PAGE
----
Animal Collective – [Live]

Wednesday, 24 June 2009

Why am I such a late-comer to things? Am I stubborn or just out of it? “It” being the so-called “loop,” of course. How so? Well, I’ll refer to my favorite example, which is that I just now got into Crass, and I’m twenty-seven. Twenty-seven! Adding to this, I first heard Animal Collective last year when I decided to pick up Strawberry Jam after, sadly enough, reading the stellar review on Pitchfork, of all places. This is particularly baffling to me if you consider that they’re eight albums into their career. Where have they been all my life? Regardless, I think I’m going to blame this shortcoming on the fact that Indie Rock (a laughably defunct genre for music nowadays, if you ask me) isn’t my forte. Beard-punk turntablism on the other hand… 

Montreal is a great city. It was my first time visiting and I was enjoying the sights, drinking copious amounts of espressos, practicing – and failing at – my French, purchasing so many records ($350 worth) that I was questioning my sanity, and wondering how in the world girls in this city can pass off leggings and a large flannel shirt as fashion. Have they sunk so low into Hipster-ism?

Anyway, it’s 2009, and I happen to be in Montreal, I happen to be hanging out with kids who are eight years younger than me (why not add to the isolation, right?) and Animal Collective happen to be playing the city. So, of course I’m going to try to get into the sold out show, and after some help from the wonderful people at Indoor Recess PR and Greenland promotions, I somehow succeed. I even snag a photo pass for one lucky friend, who as we leave her apartment and head to the venue towards a setting sun, I’m quickly briefing on the standard protocol for photographers at shows. I’m intently focused on giving her the right instructions and just follow her through the streets and alleyways without paying attention. It’s a shame really, because after walking for 10 minutes, I have no idea where we are, and haven’t been soaking in the wonderful architecture of the city. I just look up and see a giant sign that says “Animal Collective” with a subheader “Grouper.” “We’re here already. How about that?” I think to myself.

The Metropolis is one of those rare venues that manages to feel cozy while still holding 1000+ people, so I’m pleasantly surprised as we hustle through the theatre-esque lobby towards the floor, only to be confronted by a sea of people. It’s packed, and Animal Collective are just about to go on, which is an inherent problem if you’re trying to get to the absolute front towards the barricade. This is a minor inconvenience for my photographer (she’s 5’3” on a tall day), but my oafish 6-foot 200lbs is having a harder time maneuvering, and it’s getting hotter the more we penetrate into the crowd. “This better be worth it!” I think to myself, wiping my forehead.

Once she finds the barricade, I’m a bit uneasy when I realize that the only place to stand is right next to the 20’ speakers. “This will have to do. How loud could this possibly get, anyway?” Well, the walk-in music for the band settled that for me: fucking loud! Particularly because they picked a bass-heavy dub to walk on stage to, and unfortunately, Animal Collective songs are bass-heavy. I can’t describe the level of discomfort at this point; it’s hot, and so loud that I can feel my lungs vibrating and trying to burst out of my chest every 5 seconds, and I’m convinced that I’m causing some sort of permanent physical damage to some part of my body. Perhaps one that I didn’t even know I had. The only solace I take is that, at least, I brought ear plugs with me and that my hearing won’t be as plundered as the people around me. So, as I put in my neon-yellow ear-vigilantes, I just focus on what’s going on on-stage.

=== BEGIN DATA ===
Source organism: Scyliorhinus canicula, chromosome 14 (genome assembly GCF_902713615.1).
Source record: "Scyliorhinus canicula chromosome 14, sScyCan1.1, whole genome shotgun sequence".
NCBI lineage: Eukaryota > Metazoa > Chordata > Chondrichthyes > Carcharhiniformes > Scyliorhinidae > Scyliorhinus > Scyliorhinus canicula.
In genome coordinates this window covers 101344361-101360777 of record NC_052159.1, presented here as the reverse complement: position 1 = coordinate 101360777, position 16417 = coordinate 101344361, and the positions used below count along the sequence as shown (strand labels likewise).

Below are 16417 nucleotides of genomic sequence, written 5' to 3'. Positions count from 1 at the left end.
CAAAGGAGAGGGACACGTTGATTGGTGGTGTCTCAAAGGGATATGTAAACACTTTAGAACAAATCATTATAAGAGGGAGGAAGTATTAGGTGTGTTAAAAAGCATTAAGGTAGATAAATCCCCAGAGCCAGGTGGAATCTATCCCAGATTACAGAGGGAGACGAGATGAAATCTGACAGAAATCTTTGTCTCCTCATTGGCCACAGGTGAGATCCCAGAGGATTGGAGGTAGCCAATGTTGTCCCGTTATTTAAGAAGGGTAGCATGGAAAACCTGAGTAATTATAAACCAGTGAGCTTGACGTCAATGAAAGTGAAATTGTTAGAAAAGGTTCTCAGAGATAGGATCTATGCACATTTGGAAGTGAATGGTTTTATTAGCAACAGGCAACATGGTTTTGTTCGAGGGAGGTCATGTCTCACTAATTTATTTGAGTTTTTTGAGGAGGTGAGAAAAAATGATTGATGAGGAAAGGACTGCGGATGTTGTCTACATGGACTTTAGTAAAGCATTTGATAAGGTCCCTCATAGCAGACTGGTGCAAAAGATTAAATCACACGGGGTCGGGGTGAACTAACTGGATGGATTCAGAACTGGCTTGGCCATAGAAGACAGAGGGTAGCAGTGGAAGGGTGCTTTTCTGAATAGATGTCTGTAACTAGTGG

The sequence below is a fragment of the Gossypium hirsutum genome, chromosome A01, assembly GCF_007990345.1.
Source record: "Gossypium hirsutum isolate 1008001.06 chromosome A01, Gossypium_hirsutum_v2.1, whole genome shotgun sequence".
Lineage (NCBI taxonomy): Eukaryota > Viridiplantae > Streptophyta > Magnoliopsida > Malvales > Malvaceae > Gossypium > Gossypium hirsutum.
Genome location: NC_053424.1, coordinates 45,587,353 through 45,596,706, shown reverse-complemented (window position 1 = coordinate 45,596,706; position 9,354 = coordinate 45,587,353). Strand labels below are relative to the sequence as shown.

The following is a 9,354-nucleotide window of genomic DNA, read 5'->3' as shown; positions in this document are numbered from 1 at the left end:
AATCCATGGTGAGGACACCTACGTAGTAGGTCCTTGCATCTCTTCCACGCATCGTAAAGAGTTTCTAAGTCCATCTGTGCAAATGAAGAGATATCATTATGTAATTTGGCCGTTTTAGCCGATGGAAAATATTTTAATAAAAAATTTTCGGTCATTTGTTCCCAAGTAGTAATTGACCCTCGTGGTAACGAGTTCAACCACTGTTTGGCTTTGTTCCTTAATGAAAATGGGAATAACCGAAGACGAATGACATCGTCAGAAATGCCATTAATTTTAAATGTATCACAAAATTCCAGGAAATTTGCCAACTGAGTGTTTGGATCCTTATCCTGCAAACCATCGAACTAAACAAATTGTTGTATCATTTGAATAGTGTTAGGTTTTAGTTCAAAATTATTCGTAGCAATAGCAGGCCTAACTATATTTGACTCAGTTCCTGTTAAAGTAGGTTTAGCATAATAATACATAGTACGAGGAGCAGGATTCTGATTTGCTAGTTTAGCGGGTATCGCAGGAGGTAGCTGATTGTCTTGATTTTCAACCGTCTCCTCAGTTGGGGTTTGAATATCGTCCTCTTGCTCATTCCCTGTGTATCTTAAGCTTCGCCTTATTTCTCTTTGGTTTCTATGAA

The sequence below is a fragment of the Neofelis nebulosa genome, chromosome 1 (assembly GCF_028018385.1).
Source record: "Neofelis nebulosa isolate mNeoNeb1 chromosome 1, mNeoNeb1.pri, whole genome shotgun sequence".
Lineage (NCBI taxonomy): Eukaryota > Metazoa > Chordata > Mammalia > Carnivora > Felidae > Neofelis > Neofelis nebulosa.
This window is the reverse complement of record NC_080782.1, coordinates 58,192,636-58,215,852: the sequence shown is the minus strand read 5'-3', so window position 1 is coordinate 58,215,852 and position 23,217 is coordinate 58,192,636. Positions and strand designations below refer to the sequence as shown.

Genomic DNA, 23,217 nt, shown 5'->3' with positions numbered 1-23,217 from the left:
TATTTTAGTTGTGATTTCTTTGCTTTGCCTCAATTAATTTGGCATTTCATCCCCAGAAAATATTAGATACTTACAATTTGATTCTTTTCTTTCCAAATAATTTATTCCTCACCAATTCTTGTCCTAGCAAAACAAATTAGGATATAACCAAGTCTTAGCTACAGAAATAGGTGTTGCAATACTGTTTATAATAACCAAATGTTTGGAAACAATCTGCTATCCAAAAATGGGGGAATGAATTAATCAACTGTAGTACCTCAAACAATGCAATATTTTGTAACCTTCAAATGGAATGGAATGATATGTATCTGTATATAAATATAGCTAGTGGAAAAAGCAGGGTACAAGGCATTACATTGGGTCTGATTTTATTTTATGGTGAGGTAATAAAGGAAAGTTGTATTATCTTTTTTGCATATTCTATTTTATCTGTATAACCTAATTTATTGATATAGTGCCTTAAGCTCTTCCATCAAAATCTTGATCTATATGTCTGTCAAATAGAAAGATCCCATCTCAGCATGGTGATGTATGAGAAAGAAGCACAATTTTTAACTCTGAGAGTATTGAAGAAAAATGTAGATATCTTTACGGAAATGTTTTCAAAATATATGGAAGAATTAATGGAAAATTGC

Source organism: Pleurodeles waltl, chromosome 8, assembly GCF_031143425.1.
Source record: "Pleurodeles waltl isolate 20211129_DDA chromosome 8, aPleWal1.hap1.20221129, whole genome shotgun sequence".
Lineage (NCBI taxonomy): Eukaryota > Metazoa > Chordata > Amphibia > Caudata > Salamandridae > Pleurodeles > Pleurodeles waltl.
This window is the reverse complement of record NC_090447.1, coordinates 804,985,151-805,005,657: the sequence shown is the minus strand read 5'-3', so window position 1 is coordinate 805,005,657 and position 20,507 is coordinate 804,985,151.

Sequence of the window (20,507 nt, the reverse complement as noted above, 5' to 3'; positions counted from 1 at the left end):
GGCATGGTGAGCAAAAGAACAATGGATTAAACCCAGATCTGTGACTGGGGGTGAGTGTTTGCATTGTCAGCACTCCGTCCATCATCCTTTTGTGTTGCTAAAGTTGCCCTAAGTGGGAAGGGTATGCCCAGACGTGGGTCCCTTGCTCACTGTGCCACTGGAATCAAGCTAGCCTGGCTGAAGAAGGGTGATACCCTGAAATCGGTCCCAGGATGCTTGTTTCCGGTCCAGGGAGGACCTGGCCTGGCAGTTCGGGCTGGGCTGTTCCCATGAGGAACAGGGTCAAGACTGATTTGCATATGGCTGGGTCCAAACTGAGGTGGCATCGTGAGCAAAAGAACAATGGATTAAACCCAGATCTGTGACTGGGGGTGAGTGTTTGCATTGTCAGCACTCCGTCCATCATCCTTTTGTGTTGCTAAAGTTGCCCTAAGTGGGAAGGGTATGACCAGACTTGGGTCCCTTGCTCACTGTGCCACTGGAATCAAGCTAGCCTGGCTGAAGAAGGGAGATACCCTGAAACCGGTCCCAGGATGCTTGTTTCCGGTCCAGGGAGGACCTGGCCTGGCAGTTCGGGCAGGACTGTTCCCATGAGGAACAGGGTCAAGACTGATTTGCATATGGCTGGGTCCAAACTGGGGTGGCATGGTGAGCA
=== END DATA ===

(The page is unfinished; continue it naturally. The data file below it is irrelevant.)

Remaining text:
By now I’ve had some time to think about the show, and the only way I can describe Animal Collective live is seeing a chef making your favorite dishes. To anyone who’s heard Strawberry Jam and Merriweather Post Pavilion (a sure candidate for many best-of lists this year), Animal Collective songs can sound very intricate and complex at times. There are layers upon layers of sounds and embellishments in their songs, which makes for a very high replay value. And to my surprise, live the band actually breaks down the songs and constructs them from scratch for the audience, so the songs clock in at a significantly higher length than the album versions, but is absolutely mesmerizing to watch at times. The band starts with an indistinguishable simple beat, and is constantly feeding new samples, looping, layering, and tampering, and before you know it, you’re watching one of your favorite songs being performed on stage. This is very satisfying to say the least and any person who chooses to have an altered state of mind (and let me tell you, my friend, the “green dragon” was soaring high that night) is completely missing the point of an Animal Collective show. You miss the show if you’re not paying attention.

At times, this can be a problem. When the listener is unfamiliar with the song that’s being constructed, there is no interest in seeing your chef make you a dish that you’ve never had. It might taste good, but the interest in creation is minimal, downright boring, at this point. I just want to experience the end product. Fortunately, the band stuck mostly to material from the Feels album on down, so these moments of disinterest were few and far in between.

So, in short, Animal Collective offer a great performance if you want them to. Yes, the show feels a bit like a rave, and yes there are people who show up to these just to dance or do drugs, but to those who are willing to pay attention, they end up experiencing the band on a whole other level, and come away from the show with much more than any altered state can offer.


Merriweather Post Pavilion is out now. Buy it on Amazon.

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